Insurance Business Swiss Re criticizes drive towards nationalism

Swiss Re criticizes drive towards nationalism Nationalism is “not a good thing at all,” and it’s here for the foreseeable future, according to Swiss Re’s CEO of reinsurance Moses Ojeisekhoba.

He made the comments during a speech to Canada’s insurance industry insiders at Swiss Re’s Canadian Insurance Outlook breakfast in downtown Toronto.

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Ojeisekhoba derided Brexit as part of a rising nationalist fervour and though he didn’t mention Trump by name, his presentation slide read: “Current US Administration has been mentioning some protectionist policies and stopped TPP and TTIP. If these policies are pursued a trade war could potentially ensue.”

The significance of a high ranking reinsurance player making the unusual step of wading into divisive political issues points to the likelihood that Swiss Re sees the wave of nationalism as particularly threatening.

Ojeisekhoba himself did not mince words.

“In geopolitics, there’s a driving force moving us towards greater protectionism and nationalism and from Swiss Re’s standpoint, this is not a good thing at all. I think the concept of globalization takes into consideration comparative advantages provided by various countries as a whole,” Ojeisekhoba said.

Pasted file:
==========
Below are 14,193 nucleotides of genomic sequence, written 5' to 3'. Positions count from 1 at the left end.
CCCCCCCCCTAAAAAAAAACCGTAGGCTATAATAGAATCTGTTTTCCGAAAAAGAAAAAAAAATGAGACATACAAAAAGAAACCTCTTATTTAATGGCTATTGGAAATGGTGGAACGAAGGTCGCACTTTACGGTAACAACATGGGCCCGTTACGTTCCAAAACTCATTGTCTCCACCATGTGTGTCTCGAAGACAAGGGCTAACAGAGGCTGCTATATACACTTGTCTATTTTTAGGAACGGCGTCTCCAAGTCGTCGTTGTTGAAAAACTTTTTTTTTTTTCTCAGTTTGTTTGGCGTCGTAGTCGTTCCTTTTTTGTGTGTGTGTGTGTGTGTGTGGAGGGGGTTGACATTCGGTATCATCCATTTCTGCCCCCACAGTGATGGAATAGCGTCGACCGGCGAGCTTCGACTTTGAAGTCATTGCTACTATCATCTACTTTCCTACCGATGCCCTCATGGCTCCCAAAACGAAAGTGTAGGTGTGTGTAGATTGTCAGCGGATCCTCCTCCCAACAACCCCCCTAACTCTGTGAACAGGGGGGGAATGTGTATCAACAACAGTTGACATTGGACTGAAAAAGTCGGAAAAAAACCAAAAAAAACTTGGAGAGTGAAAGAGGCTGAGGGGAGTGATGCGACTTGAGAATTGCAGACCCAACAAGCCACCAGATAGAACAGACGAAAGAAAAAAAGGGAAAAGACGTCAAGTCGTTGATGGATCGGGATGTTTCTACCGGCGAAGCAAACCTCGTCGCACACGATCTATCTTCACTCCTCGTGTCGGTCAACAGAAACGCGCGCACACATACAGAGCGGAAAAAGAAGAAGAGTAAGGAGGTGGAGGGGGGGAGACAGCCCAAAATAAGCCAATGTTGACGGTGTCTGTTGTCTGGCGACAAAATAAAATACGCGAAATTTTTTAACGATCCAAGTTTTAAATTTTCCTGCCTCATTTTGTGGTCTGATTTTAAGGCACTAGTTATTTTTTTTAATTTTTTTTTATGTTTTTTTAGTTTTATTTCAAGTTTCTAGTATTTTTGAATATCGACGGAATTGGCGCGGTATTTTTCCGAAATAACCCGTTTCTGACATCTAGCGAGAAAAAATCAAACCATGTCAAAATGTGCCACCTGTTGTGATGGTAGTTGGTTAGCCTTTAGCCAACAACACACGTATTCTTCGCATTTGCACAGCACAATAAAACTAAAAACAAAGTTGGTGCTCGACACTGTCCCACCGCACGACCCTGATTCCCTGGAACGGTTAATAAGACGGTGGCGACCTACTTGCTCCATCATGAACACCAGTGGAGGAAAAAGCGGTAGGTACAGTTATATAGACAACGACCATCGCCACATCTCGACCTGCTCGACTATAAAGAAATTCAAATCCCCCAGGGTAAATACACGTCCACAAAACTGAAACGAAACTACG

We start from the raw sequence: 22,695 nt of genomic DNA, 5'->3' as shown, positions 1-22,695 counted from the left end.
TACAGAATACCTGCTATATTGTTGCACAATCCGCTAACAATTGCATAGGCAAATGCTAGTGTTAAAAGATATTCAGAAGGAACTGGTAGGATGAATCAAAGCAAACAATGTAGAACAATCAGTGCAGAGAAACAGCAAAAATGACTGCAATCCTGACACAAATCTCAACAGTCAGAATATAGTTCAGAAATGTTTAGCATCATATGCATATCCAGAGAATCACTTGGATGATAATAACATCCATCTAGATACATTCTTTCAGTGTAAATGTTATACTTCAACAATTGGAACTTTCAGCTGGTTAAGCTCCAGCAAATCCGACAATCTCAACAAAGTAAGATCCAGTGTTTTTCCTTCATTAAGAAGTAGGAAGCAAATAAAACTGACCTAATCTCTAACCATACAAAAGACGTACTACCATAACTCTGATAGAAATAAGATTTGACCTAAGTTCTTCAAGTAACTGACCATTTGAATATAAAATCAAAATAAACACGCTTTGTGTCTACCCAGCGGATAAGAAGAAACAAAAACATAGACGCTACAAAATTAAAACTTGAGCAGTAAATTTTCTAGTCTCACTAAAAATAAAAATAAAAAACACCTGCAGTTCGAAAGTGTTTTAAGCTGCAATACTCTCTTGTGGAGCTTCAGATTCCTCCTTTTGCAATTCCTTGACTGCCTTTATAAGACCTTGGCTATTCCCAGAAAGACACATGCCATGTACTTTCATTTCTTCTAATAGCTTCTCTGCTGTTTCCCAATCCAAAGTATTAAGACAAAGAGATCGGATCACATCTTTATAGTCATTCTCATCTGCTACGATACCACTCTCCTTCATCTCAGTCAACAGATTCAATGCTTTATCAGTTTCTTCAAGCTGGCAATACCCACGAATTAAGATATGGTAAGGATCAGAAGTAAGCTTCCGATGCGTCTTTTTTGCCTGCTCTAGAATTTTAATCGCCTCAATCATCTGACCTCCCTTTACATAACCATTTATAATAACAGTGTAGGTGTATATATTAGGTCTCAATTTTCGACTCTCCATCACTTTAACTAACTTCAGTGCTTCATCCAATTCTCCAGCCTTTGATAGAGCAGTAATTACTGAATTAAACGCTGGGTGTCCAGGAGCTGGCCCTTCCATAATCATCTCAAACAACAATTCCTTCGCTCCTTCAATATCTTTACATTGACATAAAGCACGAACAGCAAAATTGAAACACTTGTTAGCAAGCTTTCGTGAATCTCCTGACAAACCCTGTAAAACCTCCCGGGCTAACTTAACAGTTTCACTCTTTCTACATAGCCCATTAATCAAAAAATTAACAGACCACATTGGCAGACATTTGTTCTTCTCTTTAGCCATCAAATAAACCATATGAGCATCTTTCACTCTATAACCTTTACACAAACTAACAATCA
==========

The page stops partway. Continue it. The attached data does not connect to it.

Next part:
“The trend in geopolitics is not a positive one and this trend I think is here to stay for a while, at least another decade. Even if we begin to reverse it now it will still take a decade to reverse it completely. But global economic growth, turning to prosperity, is showing some very positive signs.”        

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Beyond basic criticism, Ojeisekhoba outlined his belief that the origins of the Trump Presidency, Brexit and nationalism around the globe originated in 2008.

“It’s not just restricted to wealthy countries - you see the exact same thing in emerging countries as well in the form of regulations and having protectionist measures,” Ojeisekhoba said. “Why is that? You have to relate this to the fallout from the global financial crisis over the last eight, nine years. The world over we’ve had low growth or negative growth, and people fear for their earnings.

“We’re also seeing the trend in globalization that allowed people to migrate from one country to another as a way to drive most productivity… people are worried about their pensions, and migrants are coming and the public think they’ll put stress on social services. So these are the trends we’re seeing on the global scale. It’s real and it’s here for a little while.”

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